The Medieval Climate Anomaly (MCA) and Little Ice Age (LIA), have been documented as periods with significant changes in the mean state of the SAMS in δ18O records from the Andes19,24 and SE Brazil18,. This is consistent with our new record (Fig. 3), which also shows significant departures from the mean state during both the MCA (900–1100 AD) and the LIA (1600–1820 AD), with both periods defined as in Vuille et al.18. The δ18O value during the MCA is −5.71 permil, while it drops to −6.57 permil during the LIA (Fig. 2a). The long-term mean value for the past millennium (850–1850 AD, with MCA and LIA excluded) is −6.18 permil. A two-tailed student’s t-test confirms that the mean the δ18O value and hence the mean state of the SAMS, is significantly different from the long-term mean during both the MCA and the LIA (p < 0.001). Clearly our record confirms previous reports of significant mean state changes in SAMS intensity and is consistent with interpretations that have attributed these changes to NH temperature anomalies and related shifts in the Atlantic ITCZ18,19 (Fig. 3).

Figure 3

Comparison between the reconstruction of NH temperature41 with the δ18O records from Laguna Pumacocha19 located in the Peruvian Andes, CR1 stalagmite18 located in SE Brazil and our ALHO6+CUR4 record.

Aside from these mean-state changes, however, our record shows a pervasive 208-year periodicity throughout the entire record, which is difficult to reconcile with NH temperature variability, but consistent with changes in solar irradiance. The absolute magnitude of the solar forcing is weak and not sufficient to directly affect the SAMS. But through the feedbacks10 discussed above, changes in total solar irradiance may lead to a strengthening of the SAMS and increased rainfall in the tropics, including over the ITCZ and SAMS domains.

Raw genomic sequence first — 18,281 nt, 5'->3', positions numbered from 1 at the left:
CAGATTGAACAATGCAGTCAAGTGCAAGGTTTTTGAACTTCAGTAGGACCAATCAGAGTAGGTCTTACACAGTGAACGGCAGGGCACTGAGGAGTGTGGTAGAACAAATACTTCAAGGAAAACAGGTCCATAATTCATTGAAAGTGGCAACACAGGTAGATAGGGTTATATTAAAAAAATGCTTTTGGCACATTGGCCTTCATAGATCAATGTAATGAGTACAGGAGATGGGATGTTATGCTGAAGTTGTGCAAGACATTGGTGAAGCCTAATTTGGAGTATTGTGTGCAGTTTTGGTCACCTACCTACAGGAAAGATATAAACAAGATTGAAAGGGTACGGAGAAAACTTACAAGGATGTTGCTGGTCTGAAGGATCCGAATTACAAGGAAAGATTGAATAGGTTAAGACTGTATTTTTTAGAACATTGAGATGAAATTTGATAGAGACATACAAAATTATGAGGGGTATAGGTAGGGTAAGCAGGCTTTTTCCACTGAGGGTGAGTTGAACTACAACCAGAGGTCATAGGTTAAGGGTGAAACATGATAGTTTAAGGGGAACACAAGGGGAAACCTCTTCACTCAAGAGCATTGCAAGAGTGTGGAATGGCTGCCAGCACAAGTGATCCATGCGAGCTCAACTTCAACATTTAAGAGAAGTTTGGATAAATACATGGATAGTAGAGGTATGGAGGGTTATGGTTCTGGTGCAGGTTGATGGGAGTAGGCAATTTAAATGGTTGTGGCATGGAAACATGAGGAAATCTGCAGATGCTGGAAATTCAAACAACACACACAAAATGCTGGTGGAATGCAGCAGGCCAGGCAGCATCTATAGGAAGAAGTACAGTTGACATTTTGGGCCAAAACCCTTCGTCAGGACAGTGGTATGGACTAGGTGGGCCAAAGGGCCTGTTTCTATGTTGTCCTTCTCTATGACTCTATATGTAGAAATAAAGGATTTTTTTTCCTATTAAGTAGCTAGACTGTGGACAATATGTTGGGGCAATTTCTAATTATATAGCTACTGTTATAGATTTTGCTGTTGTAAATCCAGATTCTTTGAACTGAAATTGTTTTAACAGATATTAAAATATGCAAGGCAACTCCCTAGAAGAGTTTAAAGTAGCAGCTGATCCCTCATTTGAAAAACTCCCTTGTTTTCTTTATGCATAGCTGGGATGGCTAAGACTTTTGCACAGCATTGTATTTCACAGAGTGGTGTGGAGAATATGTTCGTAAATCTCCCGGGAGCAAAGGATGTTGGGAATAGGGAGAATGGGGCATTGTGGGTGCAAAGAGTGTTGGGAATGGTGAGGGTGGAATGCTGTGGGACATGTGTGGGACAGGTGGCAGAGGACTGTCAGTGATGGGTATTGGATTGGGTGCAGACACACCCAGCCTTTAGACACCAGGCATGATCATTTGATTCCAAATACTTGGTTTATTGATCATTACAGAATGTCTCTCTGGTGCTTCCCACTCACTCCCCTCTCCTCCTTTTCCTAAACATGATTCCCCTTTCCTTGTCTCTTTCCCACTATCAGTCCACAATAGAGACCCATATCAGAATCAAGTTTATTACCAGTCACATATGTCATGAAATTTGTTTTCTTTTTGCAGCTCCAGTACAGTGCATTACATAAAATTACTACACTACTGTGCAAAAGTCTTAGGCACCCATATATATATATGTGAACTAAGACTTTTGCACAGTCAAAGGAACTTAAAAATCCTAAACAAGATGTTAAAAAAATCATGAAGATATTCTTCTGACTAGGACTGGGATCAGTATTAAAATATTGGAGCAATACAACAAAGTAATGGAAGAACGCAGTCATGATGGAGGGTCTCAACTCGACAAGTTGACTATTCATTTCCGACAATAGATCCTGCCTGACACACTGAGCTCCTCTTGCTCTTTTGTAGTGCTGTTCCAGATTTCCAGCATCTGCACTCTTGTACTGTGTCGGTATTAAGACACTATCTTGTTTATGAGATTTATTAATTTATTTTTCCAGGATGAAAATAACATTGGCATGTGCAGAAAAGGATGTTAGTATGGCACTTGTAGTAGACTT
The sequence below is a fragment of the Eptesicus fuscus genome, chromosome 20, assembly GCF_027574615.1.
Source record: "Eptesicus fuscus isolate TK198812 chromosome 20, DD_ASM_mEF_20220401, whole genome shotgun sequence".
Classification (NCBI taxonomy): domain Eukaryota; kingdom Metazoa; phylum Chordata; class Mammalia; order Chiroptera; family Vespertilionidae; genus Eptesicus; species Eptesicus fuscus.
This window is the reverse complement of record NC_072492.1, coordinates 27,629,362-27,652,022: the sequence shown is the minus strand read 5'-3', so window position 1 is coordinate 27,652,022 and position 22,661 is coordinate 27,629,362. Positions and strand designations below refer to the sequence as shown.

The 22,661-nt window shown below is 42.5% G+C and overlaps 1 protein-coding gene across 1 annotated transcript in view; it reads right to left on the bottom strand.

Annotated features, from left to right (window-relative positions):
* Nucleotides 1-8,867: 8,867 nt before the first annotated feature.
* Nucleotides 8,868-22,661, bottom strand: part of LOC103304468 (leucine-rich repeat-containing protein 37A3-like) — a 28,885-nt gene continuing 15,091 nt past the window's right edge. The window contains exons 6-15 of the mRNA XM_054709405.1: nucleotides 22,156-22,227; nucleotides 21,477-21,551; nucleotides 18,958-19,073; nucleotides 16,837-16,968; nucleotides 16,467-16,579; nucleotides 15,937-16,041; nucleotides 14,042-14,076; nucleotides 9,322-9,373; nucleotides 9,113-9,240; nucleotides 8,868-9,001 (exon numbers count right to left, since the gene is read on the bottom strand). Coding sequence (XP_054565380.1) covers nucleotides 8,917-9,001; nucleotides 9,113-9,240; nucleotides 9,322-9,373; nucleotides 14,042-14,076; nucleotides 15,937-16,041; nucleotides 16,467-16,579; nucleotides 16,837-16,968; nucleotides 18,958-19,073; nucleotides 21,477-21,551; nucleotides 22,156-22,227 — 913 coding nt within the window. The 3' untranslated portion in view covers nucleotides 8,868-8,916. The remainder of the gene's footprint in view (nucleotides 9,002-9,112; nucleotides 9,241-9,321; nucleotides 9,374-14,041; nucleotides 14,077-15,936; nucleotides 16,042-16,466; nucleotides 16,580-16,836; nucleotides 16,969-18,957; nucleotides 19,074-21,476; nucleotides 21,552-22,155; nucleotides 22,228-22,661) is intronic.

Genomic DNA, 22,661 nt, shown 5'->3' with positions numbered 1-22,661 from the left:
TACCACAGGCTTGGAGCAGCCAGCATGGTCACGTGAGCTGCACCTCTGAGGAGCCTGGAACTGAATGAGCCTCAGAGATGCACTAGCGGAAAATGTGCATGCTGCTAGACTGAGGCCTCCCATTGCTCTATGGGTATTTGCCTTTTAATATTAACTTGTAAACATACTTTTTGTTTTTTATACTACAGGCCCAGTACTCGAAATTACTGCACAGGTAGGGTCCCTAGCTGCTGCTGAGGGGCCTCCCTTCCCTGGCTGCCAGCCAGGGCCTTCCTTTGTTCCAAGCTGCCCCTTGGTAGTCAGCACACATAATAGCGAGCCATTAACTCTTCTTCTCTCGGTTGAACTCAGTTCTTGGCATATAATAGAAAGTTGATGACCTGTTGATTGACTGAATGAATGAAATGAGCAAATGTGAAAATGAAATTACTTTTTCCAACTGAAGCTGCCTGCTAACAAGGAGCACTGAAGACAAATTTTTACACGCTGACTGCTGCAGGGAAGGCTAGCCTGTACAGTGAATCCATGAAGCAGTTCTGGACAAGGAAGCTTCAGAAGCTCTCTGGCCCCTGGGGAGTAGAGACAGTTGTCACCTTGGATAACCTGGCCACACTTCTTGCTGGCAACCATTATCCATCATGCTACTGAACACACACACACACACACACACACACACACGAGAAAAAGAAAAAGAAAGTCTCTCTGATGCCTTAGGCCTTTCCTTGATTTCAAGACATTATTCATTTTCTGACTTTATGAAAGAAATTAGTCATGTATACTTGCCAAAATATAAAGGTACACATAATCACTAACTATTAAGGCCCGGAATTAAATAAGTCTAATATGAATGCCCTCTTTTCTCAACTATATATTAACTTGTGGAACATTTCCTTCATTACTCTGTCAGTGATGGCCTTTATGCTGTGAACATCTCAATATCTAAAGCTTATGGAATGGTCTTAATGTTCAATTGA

A simple composite analysis demonstrates that the most negative values in the detrended ALHO6 record are indeed associated with periods of high solar irradiance and vice versa (Fig. 4). The most negative anomalies (δ18O <−0.5) coincide with solar irradiance anomalies that average +0.27 W m−2, significantly higher (p < 0.001, two-tailed students t-test) than the solar irradiance anomalies (−0.07 W m−2) during periods when δ18O anomalies are most enriched in the heavy isotope (δ18O anomalies >0.5). Note that this threshold of δ18O anomalies >|0.5|, while somewhat subjective, serves as a reasonable delineation of the extremes in this record as it coincides roughly with the 10- and 90-percentile of the δ18O distribution.

Figure 4

Comparison between anomalies in total solar irradiance32 (TSI, in W m−2, blue) and our ALHO6 δ18 O record (in permil, purple).

Thin lines show raw anomalies; thick lines are low-pass filtered with a nearest neighbor 208-yr window using a Gaussian kernel. ALHO6 was detrended with a 3rd order polynomial function prior to filtering to remove long-term trends associated with mean state changes from Medieval Climate Anomaly (MCA) to Little Ice Age (LIA). Orange (blue) shading highlights periods of above (below) average low-pass filtered TSI respectively, which tend to coincide with decreased (increased) δ18O.